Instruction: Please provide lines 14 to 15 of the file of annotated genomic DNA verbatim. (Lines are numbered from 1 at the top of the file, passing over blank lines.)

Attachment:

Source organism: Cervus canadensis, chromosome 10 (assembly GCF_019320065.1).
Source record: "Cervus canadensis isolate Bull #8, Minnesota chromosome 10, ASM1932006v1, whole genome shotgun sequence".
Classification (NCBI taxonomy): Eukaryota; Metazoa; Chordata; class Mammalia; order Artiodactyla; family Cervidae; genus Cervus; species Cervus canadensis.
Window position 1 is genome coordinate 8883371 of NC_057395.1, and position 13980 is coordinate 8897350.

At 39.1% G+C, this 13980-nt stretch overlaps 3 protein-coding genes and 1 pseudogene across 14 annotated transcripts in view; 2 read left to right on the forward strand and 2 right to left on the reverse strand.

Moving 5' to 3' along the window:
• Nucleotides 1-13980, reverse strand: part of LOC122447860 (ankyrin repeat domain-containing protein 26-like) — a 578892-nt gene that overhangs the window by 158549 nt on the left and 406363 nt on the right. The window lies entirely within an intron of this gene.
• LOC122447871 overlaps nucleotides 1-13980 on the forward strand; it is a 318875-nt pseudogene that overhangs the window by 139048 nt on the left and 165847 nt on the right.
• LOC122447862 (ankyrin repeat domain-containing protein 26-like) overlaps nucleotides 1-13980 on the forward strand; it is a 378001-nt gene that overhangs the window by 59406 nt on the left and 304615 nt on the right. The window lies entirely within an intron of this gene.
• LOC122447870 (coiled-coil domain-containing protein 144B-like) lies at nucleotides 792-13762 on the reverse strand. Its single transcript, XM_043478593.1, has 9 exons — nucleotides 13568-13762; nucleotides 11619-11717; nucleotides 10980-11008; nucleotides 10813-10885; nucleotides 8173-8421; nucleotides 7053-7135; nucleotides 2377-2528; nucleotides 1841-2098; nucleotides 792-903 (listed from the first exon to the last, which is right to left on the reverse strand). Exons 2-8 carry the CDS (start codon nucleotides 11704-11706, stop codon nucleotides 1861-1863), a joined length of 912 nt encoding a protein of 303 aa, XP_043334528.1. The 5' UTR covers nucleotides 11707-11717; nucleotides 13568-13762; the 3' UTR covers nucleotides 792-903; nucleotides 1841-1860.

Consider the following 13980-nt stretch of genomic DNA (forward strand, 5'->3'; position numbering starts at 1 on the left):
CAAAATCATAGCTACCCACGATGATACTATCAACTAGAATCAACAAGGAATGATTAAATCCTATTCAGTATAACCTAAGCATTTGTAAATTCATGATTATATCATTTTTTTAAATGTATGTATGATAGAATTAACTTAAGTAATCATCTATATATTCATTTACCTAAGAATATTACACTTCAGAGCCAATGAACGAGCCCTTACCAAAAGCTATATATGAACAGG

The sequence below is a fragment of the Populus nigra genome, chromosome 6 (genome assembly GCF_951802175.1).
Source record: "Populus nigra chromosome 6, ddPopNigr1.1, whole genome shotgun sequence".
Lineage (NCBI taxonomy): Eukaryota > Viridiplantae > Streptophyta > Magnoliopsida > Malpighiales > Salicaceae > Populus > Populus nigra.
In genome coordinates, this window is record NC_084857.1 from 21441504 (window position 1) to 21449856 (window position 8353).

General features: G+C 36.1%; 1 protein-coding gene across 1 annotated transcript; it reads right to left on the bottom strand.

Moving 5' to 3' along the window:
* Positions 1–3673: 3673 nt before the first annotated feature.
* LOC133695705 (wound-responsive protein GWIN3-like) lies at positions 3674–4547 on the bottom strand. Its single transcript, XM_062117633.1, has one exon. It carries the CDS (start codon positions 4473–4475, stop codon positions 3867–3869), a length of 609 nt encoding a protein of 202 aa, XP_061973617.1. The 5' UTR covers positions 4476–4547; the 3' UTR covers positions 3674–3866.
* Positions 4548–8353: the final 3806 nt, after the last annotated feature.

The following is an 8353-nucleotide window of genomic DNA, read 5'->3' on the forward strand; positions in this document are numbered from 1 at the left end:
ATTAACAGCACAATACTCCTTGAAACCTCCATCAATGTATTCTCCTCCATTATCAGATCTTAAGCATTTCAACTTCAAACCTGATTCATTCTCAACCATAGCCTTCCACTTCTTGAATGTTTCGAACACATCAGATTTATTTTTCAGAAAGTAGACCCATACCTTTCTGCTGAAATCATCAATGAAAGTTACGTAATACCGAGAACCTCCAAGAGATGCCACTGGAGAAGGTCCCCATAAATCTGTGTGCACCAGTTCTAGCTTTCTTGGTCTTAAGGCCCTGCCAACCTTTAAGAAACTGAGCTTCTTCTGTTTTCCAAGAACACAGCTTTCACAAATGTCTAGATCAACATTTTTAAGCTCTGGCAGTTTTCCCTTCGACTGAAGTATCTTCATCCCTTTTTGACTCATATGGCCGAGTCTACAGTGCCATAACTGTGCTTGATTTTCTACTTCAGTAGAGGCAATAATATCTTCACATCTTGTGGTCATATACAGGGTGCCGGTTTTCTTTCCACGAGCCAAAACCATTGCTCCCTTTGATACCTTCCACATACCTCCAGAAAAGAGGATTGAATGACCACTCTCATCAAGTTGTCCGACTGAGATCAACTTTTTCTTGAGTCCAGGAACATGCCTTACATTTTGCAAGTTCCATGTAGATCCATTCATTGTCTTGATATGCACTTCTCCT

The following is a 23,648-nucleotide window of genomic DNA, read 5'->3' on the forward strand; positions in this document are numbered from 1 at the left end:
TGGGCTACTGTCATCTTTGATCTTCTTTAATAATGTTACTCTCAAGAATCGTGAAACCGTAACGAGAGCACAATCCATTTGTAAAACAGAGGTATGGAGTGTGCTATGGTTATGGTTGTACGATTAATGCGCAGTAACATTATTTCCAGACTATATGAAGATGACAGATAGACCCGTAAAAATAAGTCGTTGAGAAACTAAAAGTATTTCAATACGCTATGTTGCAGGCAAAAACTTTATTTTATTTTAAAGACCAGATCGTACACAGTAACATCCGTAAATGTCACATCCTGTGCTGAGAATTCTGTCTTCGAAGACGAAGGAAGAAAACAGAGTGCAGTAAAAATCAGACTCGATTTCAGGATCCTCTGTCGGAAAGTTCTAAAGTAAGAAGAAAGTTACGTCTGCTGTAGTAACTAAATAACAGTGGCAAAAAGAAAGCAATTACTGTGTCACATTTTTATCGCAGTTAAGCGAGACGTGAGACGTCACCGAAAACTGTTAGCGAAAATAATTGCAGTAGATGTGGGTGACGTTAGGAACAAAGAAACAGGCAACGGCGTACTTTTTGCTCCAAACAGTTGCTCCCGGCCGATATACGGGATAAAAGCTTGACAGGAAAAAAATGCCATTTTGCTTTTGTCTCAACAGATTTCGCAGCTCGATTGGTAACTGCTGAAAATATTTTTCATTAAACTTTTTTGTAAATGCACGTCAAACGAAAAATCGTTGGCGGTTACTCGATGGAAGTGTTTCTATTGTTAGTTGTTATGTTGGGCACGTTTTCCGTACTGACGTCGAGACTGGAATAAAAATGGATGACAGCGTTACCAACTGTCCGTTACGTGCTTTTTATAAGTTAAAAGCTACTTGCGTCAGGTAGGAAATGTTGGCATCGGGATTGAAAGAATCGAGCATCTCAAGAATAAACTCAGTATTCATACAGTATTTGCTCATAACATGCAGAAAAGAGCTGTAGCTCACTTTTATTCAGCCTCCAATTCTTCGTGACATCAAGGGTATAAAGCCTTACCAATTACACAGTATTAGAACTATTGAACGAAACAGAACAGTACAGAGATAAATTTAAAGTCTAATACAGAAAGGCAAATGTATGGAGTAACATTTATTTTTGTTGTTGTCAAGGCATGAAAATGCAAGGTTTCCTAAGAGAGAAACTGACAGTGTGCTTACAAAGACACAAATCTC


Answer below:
Source record: "Populus nigra chromosome 6, ddPopNigr1.1, whole genome shotgun sequence".
Lineage (NCBI taxonomy): Eukaryota > Viridiplantae > Streptophyta > Magnoliopsida > Malpighiales > Salicaceae > Populus > Populus nigra.